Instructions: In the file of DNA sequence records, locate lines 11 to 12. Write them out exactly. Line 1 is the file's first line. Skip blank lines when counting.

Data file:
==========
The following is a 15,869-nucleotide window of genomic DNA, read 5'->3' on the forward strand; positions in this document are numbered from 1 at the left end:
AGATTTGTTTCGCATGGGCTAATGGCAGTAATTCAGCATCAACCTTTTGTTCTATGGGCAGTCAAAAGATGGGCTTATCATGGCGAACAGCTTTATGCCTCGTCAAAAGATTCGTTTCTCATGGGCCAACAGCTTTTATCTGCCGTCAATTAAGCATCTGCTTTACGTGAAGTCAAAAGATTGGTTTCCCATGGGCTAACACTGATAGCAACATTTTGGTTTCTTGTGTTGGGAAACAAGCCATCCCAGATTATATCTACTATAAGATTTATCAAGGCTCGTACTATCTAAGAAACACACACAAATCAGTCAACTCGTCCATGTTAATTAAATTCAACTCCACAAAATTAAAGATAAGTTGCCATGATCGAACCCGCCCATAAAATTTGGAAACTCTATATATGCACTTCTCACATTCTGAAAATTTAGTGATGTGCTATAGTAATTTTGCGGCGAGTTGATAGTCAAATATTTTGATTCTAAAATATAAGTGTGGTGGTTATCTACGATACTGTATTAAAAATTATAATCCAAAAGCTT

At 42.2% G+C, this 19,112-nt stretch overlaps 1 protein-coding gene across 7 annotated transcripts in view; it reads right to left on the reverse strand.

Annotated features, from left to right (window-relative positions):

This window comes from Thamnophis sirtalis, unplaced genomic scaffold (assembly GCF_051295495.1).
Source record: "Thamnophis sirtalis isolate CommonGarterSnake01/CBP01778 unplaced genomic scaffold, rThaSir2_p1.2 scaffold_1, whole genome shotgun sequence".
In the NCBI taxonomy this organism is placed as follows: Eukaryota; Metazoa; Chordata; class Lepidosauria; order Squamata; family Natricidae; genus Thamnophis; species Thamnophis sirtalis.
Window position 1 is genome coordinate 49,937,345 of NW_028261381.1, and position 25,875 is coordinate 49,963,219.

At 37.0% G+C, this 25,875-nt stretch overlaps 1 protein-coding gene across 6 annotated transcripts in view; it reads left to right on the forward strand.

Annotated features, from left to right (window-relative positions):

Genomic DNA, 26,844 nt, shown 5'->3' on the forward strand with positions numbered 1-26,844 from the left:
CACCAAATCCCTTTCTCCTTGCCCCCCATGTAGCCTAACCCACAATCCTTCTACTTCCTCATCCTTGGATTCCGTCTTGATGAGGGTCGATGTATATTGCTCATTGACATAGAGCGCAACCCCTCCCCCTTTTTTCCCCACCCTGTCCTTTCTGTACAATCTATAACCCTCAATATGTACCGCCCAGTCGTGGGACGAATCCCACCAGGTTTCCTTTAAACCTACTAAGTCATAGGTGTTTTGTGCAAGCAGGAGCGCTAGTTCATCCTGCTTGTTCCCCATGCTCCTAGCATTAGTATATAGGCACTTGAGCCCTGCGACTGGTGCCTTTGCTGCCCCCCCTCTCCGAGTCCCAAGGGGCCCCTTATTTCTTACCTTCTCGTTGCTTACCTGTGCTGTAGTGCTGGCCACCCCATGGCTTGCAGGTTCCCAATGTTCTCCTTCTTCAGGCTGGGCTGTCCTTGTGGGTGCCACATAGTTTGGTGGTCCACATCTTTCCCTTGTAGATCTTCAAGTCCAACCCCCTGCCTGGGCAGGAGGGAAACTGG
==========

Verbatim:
Genomic DNA, 26,844 nt, shown 5'->3' on the forward strand with positions numbered 1-26,844 from the left:
CACCAAATCCCTTTCTCCTTGCCCCCCATGTAGCCTAACCCACAATCCTTCTACTTCCTCATCCTTGGATTCCGTCTTGATGAGGGTCGATGTATATTGCTCATTGACATAGAGCGCAACCCCTCCCCCTTTTTTCCCCACCCTGTCCTTTCTGTACAATCTATAACCCTCAATATGTACCGCCCAGTCGTGGGACGAATCCCACCAGGTTTCCTTTAAACCTACTAAGTCATAGGTGTTTTGTGCAAGCAGGAGCGCTAGTTCATCCTGCTTGTTCCCCATGCTCCTAGCATTAGTATATAGGCACTTGAGCCCTGCGACTGGTGCCTTTGCTGCCCCCCCTCTCCGAGTCCCAAGGGGCCCCTTATTTCTTACCTTCTCGTTGCTTACCTGTGCTGTAGTGCTGGCCACCCCATGGCTTGCAGGTTCCCAATGTTCTCCTTCTTCAGGCTGGGCTGTCCTTGTGGGTGCCACATAGTTTGGTGGTCCACATCTTTCCCTTGTAGATCTTCAAGTCCAACCCCCTGCCTGGGCAGGAGGGAAACTGG